by EILEEN JOY
Tomorrow [Thursday, April 1st], Karl, Dan Remein, Patricia Dailey and I will be sharing remarks and ideas relative to the topic of "Historicism, Post-Historicism, and Medieval Studies," as part of a special discussion forum at New York University--"Always Historicize? Historicism, Post-Historicism, and Medieval Studies"--organized by Hal Momma on behalf of the Anglo-Saxon Studies Colloquium. We decided ahead of time to each read the chapters by Jeffrey ["Time Out of Memory"] and Maura Nolan ["Historicism after Historicism"] in the recent essay collection, The Post-Historical Middle Ages, edited by Elizabeth Scala and Sylvia Frederico [Palgrave, 2009] as a jumping-off point for discussion. I am very much looking forward to this forum and to the debate(s), discussion(s), and conviviality that will surely follow, and once I return I will post the full text of my remarks here.
I have to say up front that my thinking on these matters has been profoundly affected by dialogues and debates with my co-bloggers and blog readers here over the years, and there is real affinity as well with the manner in which Jeffrey concluded his paper recently delivered at York, "The Future of the Jews of York," and my own thinking on a so-called "post-historical" Middle Ages, especially in relation to Jeffrey's concluding question in that paper [and in much of his work] regarding other, possible worlds.
In the meantime, I leave you with my opening gambit:
Embracing the Swerve: A Fugitive Medieval Studies
There is no temporal direction for gazing at the past or at the future, other than nondirectionally outward. Get up and look around, as [John] Cage once said. You will see everything there is to work with right (t)here, at the conceptually contingent location of your besieged senses.
—Joan Retallack, The Poethical Wager
—Joan Retallack, The Poethical Wager
In her contribution to The Post-Historical Middle Ages, “Historicism after Historicism,” Maura Nolan makes some very reasonable arguments that appear to strike a productive accord between alteritist and more inter-temporal forms of historicism, especially within the realm of literary, or aesthetic criticism. To whit, she advocates that,
1. temporalities are thick, mobile, and multiple in any given time period, past and present, and therefore some understanding of any moment’s particular heterogeneity is essential to the critical enterprise, or as Nolan herself puts it, “both sameness and difference are essential to genuinely grasping the past and its complexity” (p. 67);At the same time that Nolan advocates for a medieval literary studies that would have critical investments in the past’s somewhat intractable difference, while also recognizing its temporal and even ludic motilities, her essay is shot through with a certain severe, disciplinary rhetoric that everywhere insists on the past’s distance and on the scholar’s responsibility to literally submit to that distance—to traverse its resistance under the “yoke” of the past’s “weight,” which should constrain us. Therefore:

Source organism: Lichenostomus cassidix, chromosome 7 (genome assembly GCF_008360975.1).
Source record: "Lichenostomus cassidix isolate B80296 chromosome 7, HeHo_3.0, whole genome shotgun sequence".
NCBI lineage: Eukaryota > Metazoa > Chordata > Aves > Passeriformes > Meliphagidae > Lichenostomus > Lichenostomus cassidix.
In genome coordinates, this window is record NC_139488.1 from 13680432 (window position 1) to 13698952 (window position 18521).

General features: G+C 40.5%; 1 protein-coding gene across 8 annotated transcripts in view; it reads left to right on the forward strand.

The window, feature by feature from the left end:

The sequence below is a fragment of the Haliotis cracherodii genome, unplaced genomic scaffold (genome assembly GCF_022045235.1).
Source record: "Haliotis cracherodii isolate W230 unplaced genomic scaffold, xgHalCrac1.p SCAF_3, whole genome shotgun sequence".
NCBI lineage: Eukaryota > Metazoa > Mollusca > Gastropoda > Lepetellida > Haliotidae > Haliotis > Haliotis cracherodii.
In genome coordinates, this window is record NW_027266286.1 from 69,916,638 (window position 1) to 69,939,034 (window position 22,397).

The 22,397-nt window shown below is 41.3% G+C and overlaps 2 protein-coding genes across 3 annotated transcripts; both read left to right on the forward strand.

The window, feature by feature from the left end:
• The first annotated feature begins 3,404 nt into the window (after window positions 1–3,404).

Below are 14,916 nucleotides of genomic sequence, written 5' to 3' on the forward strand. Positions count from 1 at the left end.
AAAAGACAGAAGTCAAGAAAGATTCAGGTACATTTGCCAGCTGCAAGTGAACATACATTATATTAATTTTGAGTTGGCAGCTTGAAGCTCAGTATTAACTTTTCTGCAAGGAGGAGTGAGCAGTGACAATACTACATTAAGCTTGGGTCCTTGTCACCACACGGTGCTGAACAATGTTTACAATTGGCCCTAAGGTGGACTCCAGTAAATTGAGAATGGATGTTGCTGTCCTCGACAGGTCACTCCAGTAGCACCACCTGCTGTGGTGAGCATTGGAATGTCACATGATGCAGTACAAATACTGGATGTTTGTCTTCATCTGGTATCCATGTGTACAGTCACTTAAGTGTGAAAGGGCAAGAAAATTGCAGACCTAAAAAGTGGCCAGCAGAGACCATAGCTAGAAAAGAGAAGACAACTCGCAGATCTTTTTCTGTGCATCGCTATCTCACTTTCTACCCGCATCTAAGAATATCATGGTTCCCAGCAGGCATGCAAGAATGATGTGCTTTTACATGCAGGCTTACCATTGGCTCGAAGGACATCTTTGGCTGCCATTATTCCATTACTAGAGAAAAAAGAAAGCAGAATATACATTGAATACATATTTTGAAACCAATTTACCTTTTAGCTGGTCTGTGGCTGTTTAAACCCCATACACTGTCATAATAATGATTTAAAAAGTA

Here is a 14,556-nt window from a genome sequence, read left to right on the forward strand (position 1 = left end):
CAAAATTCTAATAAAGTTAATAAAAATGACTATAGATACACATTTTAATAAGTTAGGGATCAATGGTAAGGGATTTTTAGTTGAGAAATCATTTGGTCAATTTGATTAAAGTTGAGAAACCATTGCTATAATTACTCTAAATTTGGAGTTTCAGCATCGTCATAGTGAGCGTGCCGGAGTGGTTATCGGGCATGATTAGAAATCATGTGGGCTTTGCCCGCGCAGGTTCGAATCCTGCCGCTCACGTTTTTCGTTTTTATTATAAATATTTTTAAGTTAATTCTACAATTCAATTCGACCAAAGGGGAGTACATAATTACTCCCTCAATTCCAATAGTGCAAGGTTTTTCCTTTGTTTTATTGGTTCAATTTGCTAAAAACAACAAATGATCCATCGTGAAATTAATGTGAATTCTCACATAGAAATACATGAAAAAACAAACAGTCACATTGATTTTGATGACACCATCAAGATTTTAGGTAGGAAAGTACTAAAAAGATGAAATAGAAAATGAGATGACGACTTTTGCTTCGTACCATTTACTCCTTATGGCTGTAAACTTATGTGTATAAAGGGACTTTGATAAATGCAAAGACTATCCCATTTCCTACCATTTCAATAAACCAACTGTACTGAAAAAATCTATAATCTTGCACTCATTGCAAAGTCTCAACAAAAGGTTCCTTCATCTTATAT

2. artifacts—textual or otherwise—travel and get appropriated in different historical contexts, thereby functioning as markers of “the simultaneous continuity and alienation between past and present,” but each artifact also “resists its transportation” as it gets pulled backwards by the undertow of its “prior meanings” (p. 77); and finally,
3. the literary work is a “privileged aesthetic zone” in which “the potential for words to signify in multiple ways is indulged” (p. 70), and therefore, a “meaningful historicism . . . will not be threatened by accusations of artfulness,” especially when we consider that the historical method itself “is a kind of formalism, a craft of reading and writing about texts” (p. 83).
1. history “exerts a constant pressure on the literary work” (p. 63);Perhaps most important to Nolan, because it is something she repeats more than once, is the caution that “[m]odes of thought that begin analysis with generalizations or abstractions—that start with an idea and look for a text to fit—cannot substitute . . . for a patient submission to the text until it yields its secrets and reveals its forms” (p. 83). Here Nolan reveals her hand as a scholar invested in the recovery of authorial intention and, in fact, she describes historicism at one point as “nothing more than a responsible literary criticism that seeks to understand the meaning of a writer’s work as fully as possible,” and she also invokes the “truth of the Middle Ages” as that elusive “secret” at which both historicism and theory supposedly aim (pp. 79, 83, my emphases). And all of this is somewhat at odds with her call for a reading practice that would allow for “the strange, the exceptional, [and] the weird” (p. 84).